5 ways to be a better traveler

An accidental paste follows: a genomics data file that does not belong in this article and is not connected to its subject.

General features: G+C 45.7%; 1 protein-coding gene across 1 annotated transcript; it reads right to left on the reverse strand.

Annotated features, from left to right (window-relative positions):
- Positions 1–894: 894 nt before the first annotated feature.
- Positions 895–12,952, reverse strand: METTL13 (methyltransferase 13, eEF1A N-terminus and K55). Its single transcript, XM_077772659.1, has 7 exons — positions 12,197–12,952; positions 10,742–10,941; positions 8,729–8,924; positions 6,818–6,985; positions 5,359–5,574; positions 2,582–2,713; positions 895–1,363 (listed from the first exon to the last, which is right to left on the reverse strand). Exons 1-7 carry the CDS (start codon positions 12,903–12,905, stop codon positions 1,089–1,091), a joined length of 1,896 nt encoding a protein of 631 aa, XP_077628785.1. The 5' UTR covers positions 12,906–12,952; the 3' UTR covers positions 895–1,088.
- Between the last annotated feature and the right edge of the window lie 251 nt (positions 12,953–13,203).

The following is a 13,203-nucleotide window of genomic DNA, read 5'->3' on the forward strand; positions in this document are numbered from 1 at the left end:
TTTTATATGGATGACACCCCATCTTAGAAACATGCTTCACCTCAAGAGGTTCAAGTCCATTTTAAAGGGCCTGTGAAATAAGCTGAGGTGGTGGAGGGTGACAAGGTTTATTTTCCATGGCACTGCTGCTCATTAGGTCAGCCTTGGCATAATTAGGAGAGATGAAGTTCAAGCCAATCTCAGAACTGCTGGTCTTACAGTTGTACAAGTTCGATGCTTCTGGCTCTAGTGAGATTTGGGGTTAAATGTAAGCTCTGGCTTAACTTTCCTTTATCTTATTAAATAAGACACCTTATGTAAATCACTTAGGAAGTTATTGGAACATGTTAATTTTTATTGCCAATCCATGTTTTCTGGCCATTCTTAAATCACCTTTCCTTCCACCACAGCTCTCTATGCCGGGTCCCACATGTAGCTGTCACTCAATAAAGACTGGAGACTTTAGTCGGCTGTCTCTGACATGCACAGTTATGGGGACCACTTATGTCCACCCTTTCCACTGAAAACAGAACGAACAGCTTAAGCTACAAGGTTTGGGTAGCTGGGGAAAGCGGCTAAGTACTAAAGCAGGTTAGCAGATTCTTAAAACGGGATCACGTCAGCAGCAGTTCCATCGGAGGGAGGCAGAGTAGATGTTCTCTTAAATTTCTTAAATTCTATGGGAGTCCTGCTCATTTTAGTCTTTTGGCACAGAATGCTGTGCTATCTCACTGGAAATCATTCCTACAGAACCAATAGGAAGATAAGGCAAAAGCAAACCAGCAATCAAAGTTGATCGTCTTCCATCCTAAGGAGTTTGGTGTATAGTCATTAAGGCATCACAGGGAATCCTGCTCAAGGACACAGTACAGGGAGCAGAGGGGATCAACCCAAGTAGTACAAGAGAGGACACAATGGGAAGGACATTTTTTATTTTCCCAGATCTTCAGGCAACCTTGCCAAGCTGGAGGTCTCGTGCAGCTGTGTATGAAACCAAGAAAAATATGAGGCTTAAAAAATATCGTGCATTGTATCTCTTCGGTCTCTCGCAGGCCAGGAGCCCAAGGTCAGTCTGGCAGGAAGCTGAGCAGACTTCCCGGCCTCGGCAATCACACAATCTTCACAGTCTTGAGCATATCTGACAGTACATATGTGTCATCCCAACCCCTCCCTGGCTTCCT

Despite our best efforts, travel does have an impact on the world (both negative and positive). From planes emitting CO2, the tonnage of hotel laundry that needs to be washed and dried every day around the world, to the sharing of cultures and transplanting new ideas or customs. While it is impossible not to have an influence at all, travelers can strive to minimize how much of an impact they do leave. Bring a reusable water bottle and don’t litter This is, by far, the easiest thing you can do. Tap water is potable in many places. So, you can fill up your bottle from your hotel faucet in the morning and be ready for the trail. Of course, this isn’t always the case. When it’s not, try to get larger containers from which to refill your bottle instead of using many little plastic bottles. You can take the Travelers Against Plastic pledge (we did it!) and check if the tap water is safe to drink in your destination. If not, there are plenty of filtration bottles out there. One we like in particular is The Grayl. And please don’t litter. This may be obvious to many, but even leaving tissue behind while hiking is littering. Bring a Ziplock bag to ensure you bring back any trash you create. When buying souvenirs, look for local products Traveling responsibly isn’t just about the environment. Far more money stays with the community when you buy handmade crafts, artwork, or specialty food. That goes a long way to support the local economy, especially in rural areas. Don’t buy just any local products as not all local products are good. Animal products (especially in Asia or Africa) can encourage unsustainable and inhumane poaching practices. As tempting as it may be, it’s best to stay away from antiques because many are very good fakes or, if they are real, their provenance may be sketchy (possibly illegally obtained), and it’s hard to grapple with the selling off of a culture’s heritage. Help protect the environment and animals In protected areas where you may be hiking or walking, there may be signs instructing you not to stray off the path. This may be for your protection (steep cliffs or rough terrain) and also to protect the landscape and any special plant species, particularly in fragile coastal or alpine environments. Please stay on the path. Taking public transportation helps cut down on vehicle emissions and can offer a more local experience. If the airport has a shuttle bus, take that instead of a private taxi. The little things add up! In addition, be wary of captive animal experiences. A safari in the wilds of the African bush is one thing—the animals roam freely in their natural habitats and humans are simply observers. Animal-based activities or performances, as well as many zoos, are a different matter. In general, stay clear of any experience that profits from captive animals. Be respectful of local customs As guests in a foreign culture, the last thing we want to do is offend our hosts, which is why it’s imperative to be mindful and respect local culture and customs. A local guide can definitely help you navigate etiquette and answer any questions. Taking your shoes off in temples, dressing conservatively in certain places, or asking before taking photos of people are all ways that we can be good guests. Famous globetrotter Rick Steves encourages travelers to be temporary locals instead of tourists, which is a great mindset to have. Give shareable, educational gifts  Guests frequently ask about bringing gifts if they will be interacting with students. We discourage gifts of candy, items that are heavily branded from your home country, or single-use items for individuals (ie: 1 pencil for each student). Instead, bring books, maps, teaching aids for the classroom, and other items that have a long shelf-life and can be used by multiple students. If you will be visiting a monastery or nunnery in places like Bhutan and Southeast Asia, donations of clothing, particularly socks in cooler climates, are welcome, as many are too poor to afford that basic item. And there it is in a nutshell: five simple things to keep in mind when you’re off exploring that can help better the world even just a little bit. Matt Holmes is the Founder & President of Boundless Journeys. Boundless Journeys is an award-winning tour operator that goes off the beaten path for immersive and authentic travel experiences. If you would like to be a guest blogger on A Luxury Travel Blog in order to raise your profile, please contact us.